After traveling 1.74 billion miles, the Juno spacecraft is making its grand arrival to Jupiter July 4th. Nearly 5 years ago, Juno started its journey leaving Cape Canaveral and the Earth’s surface for good to make this a long awaited arrival. Juno’s mission is to study the atmosphere and magnetosphere of Jupiter and learn more about how the planet formed; Jupiter was the first planet to form and thus can help teach us about the early solar system. It isn’t just NASA that is hyped for this momentous occasion; to celebrate Juno’s arrival, Apple has teamed up with NASA and several notable artists to release songs inspired by the Juno Program titled Destination Jupiter and a short video titled Visions of Harmony. Interplanetary missions are not that common which makes them all the more exciting when they meet their milestones. NASA will be sharing their excitement with us with programming on NASA TV as follows:
Pre Insertion Events
6:00 am -11:00 am EST 7/4 (10:00-15:00 GMT 4/7): Live media interviews on Jupiter orbit insertion
12:00 pm – 1:00 pm EST 7/4 (16:00-17:00 GMT 4/7): Final NASA media briefing on orbit insertion
10:30 pm EST 7/4 (2:30 GMT 5/7): Juno live coverage begins
11:18 pm EST 7/4 (3:18 GMT 5/7): Orbit insertion burn begins*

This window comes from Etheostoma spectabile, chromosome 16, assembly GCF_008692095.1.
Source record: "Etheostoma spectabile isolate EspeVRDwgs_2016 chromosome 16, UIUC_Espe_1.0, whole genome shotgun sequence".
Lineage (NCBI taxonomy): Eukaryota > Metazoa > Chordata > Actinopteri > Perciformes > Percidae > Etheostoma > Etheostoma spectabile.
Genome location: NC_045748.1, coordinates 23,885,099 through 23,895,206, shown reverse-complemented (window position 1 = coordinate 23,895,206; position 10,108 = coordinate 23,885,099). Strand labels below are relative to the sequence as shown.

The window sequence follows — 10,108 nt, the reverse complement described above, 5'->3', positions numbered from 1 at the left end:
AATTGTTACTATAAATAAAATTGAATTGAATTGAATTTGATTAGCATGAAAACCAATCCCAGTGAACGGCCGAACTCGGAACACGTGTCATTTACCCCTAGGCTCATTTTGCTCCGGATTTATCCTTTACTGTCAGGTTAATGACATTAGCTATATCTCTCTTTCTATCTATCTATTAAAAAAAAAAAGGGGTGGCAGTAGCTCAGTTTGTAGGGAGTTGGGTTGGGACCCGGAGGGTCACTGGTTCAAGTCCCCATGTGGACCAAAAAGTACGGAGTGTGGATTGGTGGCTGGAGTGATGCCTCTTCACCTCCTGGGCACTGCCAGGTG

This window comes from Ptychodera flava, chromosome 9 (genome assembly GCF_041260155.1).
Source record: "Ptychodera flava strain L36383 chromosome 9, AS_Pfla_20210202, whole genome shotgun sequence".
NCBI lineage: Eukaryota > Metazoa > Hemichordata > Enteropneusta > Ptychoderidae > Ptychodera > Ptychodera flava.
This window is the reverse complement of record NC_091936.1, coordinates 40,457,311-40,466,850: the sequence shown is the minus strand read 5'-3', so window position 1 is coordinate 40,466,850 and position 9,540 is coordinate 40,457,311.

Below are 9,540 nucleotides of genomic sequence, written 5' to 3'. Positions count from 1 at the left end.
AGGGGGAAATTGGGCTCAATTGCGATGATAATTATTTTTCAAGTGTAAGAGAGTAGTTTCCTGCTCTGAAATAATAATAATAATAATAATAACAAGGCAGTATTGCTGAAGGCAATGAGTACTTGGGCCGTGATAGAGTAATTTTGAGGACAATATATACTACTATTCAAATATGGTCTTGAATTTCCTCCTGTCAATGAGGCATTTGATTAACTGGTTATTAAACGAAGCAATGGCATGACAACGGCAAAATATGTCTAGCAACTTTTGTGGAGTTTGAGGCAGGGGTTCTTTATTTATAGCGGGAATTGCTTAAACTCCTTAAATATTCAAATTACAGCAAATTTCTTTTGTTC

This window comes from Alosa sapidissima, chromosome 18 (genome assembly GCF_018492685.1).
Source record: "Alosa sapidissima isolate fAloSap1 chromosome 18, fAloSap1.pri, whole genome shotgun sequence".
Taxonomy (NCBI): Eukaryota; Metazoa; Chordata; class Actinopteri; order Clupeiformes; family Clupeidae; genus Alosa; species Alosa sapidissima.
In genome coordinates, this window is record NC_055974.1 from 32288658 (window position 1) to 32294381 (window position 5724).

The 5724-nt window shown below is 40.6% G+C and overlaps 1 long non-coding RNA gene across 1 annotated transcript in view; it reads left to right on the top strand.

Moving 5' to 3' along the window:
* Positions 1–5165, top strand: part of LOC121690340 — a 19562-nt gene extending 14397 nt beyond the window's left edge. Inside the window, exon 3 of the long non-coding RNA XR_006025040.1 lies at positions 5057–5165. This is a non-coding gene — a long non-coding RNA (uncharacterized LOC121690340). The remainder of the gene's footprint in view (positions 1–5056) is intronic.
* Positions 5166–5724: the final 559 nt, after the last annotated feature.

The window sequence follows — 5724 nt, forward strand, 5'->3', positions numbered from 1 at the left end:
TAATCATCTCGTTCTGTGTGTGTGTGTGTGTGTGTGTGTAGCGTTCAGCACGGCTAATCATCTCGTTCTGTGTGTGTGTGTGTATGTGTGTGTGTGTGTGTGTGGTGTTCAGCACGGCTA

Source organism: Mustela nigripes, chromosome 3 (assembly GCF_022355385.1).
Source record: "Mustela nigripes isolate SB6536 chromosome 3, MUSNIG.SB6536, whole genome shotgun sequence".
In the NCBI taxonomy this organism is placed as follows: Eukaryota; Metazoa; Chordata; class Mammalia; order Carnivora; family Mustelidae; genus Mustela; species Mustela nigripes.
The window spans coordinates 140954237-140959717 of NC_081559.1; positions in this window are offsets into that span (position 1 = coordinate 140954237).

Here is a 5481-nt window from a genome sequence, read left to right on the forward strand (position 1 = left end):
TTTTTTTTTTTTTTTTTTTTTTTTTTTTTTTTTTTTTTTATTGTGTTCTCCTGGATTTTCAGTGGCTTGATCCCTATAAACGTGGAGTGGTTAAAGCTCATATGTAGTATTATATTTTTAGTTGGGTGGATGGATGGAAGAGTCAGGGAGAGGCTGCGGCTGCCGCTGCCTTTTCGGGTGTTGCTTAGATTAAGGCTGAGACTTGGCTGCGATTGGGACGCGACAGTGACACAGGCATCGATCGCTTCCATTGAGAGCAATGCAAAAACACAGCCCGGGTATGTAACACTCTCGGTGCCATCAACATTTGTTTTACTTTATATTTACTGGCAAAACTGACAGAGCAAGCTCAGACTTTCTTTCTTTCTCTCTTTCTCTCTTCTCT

11:38 pm EST 7/4 (3:38 GMT 5/7): Capture orbit achieved*
11:53 pm EST 7/4 (3:53 GMT 5/7): Orbit insertion burn ends* (NASA JPL breathes sigh of relief as their 1.13 billion dollar project doesn’t go down the tubes)
12:30 am EST 7/5 (4:30 GMT 5/7): Juno live coverage ends
Post Insertion Event
1:00 am – 2:30 am EST 7/5 (5:00-6:30 GMT 5/7): Post Juno insertion briefing
In the meantime, feel free to poke around in Juno’s own website or check out Eyes On The Solar System App which has a module dedicated to the Juno mission to Jupiter. Lastly, Emily Lakdawalla made an easy to follow list of all the maneuvers happening if you are interested in more of the specifics of the insertion! And if you are feeling really bold you can check out Juno’s Orbit Insertion Press Kit which is 88 pages of infographic bliss.
I had to use everything inside me to not make a single bad Juno pun throughout this article. So you are welcome for that. Also, fun fact: Juno in roman mythology is Jupiter’s wife and Jupiter’s moons are named after his mistresses** so wonder how that reunion is going to go……
* All times are Earth received. Because Jupiter is so far, there is a 48 minute delay between when the event occurs and when we receive the information.
**The moons technically use the Greek names though not the Roman but same idea.